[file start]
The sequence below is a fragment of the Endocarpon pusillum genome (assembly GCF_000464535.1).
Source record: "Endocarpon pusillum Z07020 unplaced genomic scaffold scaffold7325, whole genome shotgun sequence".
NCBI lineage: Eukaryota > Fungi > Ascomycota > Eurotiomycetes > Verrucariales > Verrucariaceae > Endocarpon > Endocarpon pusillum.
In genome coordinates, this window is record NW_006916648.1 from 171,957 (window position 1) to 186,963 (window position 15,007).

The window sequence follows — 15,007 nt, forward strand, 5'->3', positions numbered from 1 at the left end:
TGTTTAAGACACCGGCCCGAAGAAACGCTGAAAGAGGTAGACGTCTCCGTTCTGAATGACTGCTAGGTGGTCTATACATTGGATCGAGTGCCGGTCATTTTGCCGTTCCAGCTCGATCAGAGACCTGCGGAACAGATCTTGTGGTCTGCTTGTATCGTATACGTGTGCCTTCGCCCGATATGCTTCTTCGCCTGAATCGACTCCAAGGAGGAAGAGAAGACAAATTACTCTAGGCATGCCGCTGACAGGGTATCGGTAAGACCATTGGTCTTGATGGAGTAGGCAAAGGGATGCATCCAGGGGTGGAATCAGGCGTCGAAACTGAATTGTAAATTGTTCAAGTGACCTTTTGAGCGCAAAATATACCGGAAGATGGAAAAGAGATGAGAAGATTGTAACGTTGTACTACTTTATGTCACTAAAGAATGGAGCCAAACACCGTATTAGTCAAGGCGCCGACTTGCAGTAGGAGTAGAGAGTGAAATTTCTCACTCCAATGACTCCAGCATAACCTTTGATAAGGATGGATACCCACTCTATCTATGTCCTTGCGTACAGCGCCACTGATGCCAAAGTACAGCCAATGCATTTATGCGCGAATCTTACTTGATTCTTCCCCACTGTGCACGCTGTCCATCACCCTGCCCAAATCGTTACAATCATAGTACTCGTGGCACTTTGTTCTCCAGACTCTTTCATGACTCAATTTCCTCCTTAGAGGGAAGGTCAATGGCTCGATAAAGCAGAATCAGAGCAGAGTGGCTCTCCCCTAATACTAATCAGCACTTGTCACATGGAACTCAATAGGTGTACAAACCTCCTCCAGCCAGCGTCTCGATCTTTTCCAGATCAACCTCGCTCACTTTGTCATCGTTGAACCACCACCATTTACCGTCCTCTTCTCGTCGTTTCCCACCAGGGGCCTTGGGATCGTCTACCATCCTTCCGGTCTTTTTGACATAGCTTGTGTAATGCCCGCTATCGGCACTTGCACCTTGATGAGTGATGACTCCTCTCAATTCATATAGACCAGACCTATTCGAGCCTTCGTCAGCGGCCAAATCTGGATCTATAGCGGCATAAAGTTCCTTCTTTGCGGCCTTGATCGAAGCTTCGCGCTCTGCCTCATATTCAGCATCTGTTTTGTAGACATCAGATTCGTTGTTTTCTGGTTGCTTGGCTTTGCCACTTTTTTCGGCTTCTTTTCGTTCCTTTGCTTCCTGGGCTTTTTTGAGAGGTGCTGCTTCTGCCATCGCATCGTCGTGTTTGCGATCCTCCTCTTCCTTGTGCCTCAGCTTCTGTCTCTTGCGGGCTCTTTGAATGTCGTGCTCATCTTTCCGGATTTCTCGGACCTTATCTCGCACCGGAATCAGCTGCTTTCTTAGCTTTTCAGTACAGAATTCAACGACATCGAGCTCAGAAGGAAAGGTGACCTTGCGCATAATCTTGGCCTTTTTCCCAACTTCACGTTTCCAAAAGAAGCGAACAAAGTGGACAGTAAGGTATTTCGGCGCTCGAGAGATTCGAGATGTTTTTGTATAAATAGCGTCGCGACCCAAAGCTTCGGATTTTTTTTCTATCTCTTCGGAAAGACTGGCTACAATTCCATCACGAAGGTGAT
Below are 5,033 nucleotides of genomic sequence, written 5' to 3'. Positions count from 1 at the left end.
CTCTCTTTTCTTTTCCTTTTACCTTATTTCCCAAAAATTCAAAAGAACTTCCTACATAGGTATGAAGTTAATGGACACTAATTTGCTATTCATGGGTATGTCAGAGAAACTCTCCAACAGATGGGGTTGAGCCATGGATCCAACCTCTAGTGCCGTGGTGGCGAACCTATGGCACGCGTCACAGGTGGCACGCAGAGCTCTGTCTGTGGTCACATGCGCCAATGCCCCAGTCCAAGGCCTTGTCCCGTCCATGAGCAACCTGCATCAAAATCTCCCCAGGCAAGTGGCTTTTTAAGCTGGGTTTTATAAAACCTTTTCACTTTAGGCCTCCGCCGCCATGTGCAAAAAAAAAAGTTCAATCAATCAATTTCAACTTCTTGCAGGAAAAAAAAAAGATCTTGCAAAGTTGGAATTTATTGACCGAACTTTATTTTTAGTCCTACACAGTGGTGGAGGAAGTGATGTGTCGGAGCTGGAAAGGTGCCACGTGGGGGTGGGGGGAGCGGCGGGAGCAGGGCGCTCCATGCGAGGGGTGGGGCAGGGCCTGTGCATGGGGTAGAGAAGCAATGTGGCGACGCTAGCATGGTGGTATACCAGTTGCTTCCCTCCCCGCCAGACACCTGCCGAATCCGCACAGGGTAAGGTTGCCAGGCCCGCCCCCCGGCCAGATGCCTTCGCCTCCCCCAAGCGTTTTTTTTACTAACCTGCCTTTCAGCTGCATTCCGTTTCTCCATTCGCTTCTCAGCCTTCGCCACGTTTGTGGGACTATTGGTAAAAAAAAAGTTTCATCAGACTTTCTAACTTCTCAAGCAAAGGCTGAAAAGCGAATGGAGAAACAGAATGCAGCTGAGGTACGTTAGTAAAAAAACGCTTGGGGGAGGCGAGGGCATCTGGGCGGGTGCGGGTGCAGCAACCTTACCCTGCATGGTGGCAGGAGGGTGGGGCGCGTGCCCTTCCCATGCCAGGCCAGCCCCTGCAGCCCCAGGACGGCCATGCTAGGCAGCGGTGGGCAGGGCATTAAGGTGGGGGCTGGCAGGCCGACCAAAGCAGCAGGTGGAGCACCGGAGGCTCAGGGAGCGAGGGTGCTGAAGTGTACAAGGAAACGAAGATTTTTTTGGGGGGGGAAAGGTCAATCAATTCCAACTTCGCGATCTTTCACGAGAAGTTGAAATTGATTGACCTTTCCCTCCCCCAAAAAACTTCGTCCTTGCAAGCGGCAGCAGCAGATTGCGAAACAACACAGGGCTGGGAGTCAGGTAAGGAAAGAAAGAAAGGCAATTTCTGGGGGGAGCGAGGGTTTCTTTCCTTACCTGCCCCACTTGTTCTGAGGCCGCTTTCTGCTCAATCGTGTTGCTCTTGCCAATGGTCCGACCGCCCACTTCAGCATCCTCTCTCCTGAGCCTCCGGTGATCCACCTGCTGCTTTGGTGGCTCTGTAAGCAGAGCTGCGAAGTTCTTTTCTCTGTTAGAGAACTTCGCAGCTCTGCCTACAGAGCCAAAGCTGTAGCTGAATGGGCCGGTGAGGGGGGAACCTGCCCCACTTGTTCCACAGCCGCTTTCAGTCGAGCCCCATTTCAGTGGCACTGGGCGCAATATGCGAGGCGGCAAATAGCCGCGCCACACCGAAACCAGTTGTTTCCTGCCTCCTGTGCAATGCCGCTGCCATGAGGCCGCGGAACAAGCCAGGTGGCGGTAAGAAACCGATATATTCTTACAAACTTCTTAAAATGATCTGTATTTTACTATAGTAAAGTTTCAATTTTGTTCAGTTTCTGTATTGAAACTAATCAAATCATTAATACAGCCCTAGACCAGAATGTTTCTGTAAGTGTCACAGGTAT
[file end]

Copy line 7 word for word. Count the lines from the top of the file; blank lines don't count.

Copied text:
Below are 5,033 nucleotides of genomic sequence, written 5' to 3'. Positions count from 1 at the left end.